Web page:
Tell One Person


by Andy Stevenson

All parents love talking about their children. They are the most precious thing in the world to us. I’m constantly telling people about mine especially Amber and Beth as I want as many people to know about Rett Syndrome as possible.

With Rett Syndrome being a rare disease it’s hard to get the wider public to support our cause. Everybody has something that has impacted their lives and many have their own charity or cause that is close to their heart.

Hard but not impossible!

There have been countless examples over the years of a random conversation with someone which has resulted in something amazing.

A few years ago my old PE teacher posted on Facebook asking if anyone knew a good car park near Old Trafford for his brother-in-law. I immediately replied and told him he could use the car park outside the Reverse Rett office. I’d never met David before but as we were walking up to the ground (We were both supporting Warrington in the Super League Grand Final) I told him all about Rett Syndrome, Reverse Rett and my daughters, Amber and Beth. I also told him I was running the London Marathon to celebrate turning 50. He gave me his number and asked me to send him my Just Giving page link. I thought he was going to stick a tenner on for the car park spot so you can imagine my delight when I saw a donation for £1000 alongside a message saying he’s double it if I beat my time from 20 years earlier.

I didn’t beat my time, but it didn’t matter, he still sent another £1000!

Musician David Ford is another good example. We contacted him in 2013 to ask if we could use his song ‘What’s Not to Love’ for our London Gala video. He immediately said yes and after doing some research on the condition and Reverse Rett he contacted us and said he wanted to help. A beautiful relationship began and David has now become our ambassador, raised over £100,000 through his ‘Milk and Cookies’ charity concerts as well as performing live at the London Gala.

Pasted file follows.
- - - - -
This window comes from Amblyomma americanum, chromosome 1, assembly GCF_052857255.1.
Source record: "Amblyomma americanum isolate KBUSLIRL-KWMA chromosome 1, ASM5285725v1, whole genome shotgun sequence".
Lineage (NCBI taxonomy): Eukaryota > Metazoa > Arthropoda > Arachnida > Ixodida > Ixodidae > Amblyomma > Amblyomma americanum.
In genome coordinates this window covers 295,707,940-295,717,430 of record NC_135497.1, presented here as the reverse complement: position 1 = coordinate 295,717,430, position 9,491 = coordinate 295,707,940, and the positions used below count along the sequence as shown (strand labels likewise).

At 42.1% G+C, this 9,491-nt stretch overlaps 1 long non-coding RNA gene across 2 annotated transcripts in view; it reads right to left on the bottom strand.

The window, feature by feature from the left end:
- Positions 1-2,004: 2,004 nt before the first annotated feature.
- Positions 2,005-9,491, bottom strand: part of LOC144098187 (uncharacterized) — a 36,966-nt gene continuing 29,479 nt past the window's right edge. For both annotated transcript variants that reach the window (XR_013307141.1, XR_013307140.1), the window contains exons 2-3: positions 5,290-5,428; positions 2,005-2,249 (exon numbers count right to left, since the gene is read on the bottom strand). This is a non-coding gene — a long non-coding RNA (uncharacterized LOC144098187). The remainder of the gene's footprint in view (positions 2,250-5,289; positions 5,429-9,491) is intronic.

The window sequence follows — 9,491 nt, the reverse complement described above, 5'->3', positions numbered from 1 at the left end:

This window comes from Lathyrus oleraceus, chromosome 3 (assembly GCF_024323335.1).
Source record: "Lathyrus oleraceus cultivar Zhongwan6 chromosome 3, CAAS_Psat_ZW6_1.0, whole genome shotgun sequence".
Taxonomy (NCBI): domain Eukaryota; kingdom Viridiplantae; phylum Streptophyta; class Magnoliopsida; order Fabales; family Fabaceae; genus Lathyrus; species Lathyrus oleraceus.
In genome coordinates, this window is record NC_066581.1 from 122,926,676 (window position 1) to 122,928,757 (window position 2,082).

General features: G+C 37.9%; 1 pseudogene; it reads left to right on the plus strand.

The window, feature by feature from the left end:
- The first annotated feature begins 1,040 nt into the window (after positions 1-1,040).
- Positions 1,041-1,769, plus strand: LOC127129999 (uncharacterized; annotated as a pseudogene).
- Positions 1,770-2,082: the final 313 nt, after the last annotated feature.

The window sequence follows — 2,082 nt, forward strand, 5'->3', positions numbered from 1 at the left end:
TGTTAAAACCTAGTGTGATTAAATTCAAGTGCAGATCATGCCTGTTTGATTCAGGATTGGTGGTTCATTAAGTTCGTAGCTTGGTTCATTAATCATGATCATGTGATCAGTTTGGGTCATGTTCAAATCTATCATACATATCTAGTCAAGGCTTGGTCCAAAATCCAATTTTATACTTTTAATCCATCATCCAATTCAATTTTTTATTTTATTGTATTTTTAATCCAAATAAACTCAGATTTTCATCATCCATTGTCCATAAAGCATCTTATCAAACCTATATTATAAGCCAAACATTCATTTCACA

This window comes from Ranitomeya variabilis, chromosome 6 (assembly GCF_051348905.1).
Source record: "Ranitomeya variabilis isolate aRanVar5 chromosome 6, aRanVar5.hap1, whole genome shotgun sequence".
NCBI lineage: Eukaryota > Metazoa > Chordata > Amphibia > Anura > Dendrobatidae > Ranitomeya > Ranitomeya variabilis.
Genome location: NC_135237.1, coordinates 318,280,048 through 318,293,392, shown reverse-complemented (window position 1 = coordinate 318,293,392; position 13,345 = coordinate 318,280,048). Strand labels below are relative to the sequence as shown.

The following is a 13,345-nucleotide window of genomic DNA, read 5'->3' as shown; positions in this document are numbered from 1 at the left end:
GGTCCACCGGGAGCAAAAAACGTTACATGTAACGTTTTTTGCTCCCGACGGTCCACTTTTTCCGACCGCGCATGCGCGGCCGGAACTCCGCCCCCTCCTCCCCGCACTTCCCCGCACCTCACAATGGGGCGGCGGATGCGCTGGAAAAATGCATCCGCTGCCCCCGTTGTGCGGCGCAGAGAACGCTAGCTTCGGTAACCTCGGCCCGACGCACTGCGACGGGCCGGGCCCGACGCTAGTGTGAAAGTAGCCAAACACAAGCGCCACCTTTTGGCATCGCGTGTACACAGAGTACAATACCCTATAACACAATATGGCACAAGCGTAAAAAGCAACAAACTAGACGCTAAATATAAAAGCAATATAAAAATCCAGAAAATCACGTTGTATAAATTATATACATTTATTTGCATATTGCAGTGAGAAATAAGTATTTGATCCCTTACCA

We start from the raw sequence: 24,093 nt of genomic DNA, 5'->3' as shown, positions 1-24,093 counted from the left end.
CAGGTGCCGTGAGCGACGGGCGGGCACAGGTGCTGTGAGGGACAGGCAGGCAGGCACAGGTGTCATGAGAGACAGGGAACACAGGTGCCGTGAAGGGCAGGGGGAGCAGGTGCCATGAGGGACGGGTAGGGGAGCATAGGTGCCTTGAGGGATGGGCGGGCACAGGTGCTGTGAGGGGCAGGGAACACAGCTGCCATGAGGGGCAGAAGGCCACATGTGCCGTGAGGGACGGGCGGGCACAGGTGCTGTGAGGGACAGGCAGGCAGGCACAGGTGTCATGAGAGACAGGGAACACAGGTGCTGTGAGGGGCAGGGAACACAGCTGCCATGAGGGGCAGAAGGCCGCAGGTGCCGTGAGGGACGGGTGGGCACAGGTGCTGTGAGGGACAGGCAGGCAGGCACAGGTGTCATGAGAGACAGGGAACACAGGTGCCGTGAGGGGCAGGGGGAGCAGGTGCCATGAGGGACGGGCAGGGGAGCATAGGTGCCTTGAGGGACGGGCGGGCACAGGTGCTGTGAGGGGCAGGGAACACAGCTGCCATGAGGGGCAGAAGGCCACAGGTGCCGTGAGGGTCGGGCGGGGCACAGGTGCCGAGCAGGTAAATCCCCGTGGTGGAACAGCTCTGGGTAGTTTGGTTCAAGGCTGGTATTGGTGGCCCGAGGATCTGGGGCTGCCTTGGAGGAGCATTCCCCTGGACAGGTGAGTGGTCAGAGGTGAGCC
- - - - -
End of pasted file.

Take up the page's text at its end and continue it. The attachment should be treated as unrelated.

What’s not to Love by David Ford

Jackie Larmer whose granddaughter, Sophia has Rett Syndrome is prolific when it comes to gaining support for Reverse Rett. She is never afraid to ask for support for Reverse Rett and loves to tell people about Sophia and the challenges she faces.

Jackie and Sophia

Jackie says, “There are lots of organisations who are willing, and looking to support charities, but usually need a connection, however loosely, so please contact them. They can only say no, but hopefully may say yes.

I recently attended a lunch organised by the Phoenix Fun Team which was set up by Angela Rippon. On returning home I emailed them to explain the devastation of Rett Syndrome on my granddaughter Sophia, they immediately replied to say Reverse Rett will be their chosen charity for their Spring lunch. It took two minutes to email them and what a great outcome.”

There’s three things that all of these people have in common. None of them had ever heard of Rett Syndrome, they were strangers and they are all extremely kind.

There will be plenty of other families with similar stories and the thing to remember is that you just never know who you’re talking to and what might happen if you explain to them what the person you love with Rett Syndrome is going through.

As the old saying goes, ‘If you don’t ask, you don’t get.’